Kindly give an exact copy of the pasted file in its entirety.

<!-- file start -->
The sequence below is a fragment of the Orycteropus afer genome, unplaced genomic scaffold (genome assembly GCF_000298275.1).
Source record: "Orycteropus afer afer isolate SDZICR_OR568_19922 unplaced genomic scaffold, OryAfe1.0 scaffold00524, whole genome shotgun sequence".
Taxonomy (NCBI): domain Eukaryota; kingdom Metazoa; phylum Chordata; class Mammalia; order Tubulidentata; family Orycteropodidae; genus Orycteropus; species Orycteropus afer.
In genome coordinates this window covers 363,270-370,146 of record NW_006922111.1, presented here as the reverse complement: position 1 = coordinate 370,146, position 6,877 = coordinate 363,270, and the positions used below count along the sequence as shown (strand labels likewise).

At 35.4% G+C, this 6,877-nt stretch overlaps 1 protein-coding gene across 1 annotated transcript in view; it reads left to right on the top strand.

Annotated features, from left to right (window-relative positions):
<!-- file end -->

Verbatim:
The sequence below is a fragment of the Orycteropus afer genome, unplaced genomic scaffold (genome assembly GCF_000298275.1).
Source record: "Orycteropus afer afer isolate SDZICR_OR568_19922 unplaced genomic scaffold, OryAfe1.0 scaffold00524, whole genome shotgun sequence".
Taxonomy (NCBI): domain Eukaryota; kingdom Metazoa; phylum Chordata; class Mammalia; order Tubulidentata; family Orycteropodidae; genus Orycteropus; species Orycteropus afer.
In genome coordinates this window covers 363,270-370,146 of record NW_006922111.1, presented here as the reverse complement: position 1 = coordinate 370,146, position 6,877 = coordinate 363,270, and the positions used below count along the sequence as shown (strand labels likewise).

At 35.4% G+C, this 6,877-nt stretch overlaps 1 protein-coding gene across 1 annotated transcript in view; it reads left to right on the top strand.

Annotated features, from left to right (window-relative positions):